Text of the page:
The box under the bed contained scrapbook-type clippings, old sports magazines, Goudeys (1935 puzzle cards that had been neatly cut into quarters), a few Wide and Fine Pen premiums and even a few 1963s, presumably from a pack purchase at the time. The magazines were from The Sporting News, Great Sports Heroes, Baseball Magazine and Baseball Digest – most from the mid-1930s. Ken found four gems in the box, all apparently surviving because of their unusual size: all four of the rare 1934 Goudey Premiums, roughly 5½ -by-9-inch cards of the World Champion Giants, the NL and AL All-Stars and a guy named Ruth.
Ken also found plenty of odd-looking, large cut-outs of baseball players, all laying flat and not folded as designed to form stand-up cards. These unusual 61/2 inches high and 15/8 to 13/4 inches wide cards didn’t neatly fit into the shoeboxes of Goudeys tossed by Ken’s mother. The cards were in great condition.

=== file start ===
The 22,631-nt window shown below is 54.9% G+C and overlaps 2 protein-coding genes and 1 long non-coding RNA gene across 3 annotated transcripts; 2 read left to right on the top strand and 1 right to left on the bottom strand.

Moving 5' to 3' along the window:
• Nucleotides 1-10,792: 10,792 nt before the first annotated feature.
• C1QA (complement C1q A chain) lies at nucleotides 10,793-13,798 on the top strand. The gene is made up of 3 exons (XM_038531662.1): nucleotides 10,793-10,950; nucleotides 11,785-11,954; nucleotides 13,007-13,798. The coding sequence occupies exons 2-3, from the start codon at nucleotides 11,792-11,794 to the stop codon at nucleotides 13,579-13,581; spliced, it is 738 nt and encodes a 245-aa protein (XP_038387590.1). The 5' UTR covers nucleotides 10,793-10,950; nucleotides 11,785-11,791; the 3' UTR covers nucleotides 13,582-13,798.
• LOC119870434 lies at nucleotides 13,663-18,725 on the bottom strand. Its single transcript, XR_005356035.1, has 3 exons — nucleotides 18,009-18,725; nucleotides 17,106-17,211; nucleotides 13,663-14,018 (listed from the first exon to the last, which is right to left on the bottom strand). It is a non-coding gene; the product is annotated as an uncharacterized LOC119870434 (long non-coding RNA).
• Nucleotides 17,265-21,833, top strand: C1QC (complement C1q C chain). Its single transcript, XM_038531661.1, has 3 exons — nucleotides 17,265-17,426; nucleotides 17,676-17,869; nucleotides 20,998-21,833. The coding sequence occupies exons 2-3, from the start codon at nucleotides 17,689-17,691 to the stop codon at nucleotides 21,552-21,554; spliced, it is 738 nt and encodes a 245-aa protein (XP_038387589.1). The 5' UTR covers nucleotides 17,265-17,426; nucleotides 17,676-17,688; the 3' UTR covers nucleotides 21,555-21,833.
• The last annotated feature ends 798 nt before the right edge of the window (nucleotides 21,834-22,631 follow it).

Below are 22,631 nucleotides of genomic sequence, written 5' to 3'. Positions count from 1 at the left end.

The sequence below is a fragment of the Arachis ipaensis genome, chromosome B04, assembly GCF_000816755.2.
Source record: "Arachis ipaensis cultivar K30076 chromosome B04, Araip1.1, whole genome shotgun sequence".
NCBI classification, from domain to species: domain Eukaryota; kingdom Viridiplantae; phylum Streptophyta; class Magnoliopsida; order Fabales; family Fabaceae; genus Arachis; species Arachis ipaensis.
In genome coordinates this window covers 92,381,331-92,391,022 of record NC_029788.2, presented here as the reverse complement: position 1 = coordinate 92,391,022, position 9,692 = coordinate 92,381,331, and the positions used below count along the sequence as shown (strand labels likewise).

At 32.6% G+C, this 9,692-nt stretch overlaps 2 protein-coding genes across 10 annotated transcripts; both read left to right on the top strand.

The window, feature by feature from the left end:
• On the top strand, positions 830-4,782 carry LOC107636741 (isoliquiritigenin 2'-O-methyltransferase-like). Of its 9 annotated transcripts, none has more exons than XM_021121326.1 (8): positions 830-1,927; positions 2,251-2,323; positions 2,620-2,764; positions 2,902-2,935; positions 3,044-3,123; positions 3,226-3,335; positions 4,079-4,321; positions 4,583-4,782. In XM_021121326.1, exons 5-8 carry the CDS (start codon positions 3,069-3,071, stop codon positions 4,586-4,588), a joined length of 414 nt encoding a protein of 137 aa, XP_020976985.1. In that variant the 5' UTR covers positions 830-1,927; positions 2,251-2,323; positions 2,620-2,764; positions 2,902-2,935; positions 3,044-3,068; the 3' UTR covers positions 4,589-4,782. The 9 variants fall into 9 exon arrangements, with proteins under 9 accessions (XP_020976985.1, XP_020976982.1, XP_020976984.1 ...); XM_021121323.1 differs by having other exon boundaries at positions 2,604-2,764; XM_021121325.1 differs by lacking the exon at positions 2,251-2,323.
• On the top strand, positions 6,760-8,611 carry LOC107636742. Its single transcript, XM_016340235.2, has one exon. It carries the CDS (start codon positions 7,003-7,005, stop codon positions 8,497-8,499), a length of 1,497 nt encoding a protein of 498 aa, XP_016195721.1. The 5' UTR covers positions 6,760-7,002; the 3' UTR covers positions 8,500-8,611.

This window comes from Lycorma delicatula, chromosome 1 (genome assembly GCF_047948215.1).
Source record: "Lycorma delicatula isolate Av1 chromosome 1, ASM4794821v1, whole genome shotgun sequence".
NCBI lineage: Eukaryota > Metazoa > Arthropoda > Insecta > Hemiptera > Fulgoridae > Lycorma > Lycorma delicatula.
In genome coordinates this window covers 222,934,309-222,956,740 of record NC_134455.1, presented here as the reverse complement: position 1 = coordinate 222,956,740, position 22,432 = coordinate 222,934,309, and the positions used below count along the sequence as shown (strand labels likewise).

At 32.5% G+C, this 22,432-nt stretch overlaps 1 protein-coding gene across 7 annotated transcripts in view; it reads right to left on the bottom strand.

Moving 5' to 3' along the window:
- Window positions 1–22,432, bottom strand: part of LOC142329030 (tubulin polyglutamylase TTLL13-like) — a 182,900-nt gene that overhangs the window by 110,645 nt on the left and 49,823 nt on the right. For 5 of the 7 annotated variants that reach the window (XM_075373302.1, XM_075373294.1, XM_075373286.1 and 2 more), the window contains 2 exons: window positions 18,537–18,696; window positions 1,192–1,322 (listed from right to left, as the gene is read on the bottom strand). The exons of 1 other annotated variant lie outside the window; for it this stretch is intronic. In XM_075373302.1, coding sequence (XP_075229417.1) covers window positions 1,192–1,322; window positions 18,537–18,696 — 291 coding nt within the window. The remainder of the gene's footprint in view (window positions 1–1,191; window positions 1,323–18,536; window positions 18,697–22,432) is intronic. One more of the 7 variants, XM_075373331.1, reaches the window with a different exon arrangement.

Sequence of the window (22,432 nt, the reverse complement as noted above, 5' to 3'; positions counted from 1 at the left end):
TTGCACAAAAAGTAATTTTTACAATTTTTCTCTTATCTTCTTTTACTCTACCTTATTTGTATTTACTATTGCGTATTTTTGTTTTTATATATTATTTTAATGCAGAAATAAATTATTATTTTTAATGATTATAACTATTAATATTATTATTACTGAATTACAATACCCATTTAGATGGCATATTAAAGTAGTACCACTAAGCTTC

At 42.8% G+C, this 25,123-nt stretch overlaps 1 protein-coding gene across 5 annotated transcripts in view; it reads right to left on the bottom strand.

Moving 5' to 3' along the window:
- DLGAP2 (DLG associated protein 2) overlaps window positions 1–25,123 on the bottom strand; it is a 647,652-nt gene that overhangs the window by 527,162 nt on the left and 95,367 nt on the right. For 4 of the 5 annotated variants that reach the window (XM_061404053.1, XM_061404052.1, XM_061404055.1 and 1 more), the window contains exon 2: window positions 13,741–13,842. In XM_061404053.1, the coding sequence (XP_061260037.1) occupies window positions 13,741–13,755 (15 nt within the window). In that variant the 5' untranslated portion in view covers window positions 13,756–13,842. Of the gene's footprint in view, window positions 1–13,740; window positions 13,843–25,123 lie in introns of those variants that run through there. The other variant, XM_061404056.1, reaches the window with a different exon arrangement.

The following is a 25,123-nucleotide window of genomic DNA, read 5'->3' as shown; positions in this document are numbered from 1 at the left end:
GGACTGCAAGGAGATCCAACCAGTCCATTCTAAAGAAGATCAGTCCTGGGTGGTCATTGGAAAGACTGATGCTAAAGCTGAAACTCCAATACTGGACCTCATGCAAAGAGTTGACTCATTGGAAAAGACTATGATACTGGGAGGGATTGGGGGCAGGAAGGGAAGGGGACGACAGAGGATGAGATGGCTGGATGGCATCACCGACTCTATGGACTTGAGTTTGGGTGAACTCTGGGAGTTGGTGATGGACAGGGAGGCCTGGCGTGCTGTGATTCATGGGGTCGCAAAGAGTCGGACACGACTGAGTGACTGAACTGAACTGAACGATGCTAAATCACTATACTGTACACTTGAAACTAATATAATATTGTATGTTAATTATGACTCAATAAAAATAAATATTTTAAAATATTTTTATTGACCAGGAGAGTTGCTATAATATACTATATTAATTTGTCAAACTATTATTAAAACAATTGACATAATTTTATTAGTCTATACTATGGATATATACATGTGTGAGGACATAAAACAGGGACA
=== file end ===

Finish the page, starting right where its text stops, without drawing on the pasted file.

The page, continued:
1934 Al Demaree Die-Cuts
Ken later learned the cards were the 1934 Al Demaree Die-Cuts, an impossible issue never entirely checklisted, thought to include up to 168 cards. The cards are a series of generic drawings with head photos superimposed. Poses are primarily fielding positions. Uniforms are colored red or blue. The base of the card includes the player’s full name and birthplace and was meant to be folded upward to form a base with a tab that would fit into a small semi-circular flap at the player’s midsection. The card stock is more like heavy paper than cardboard.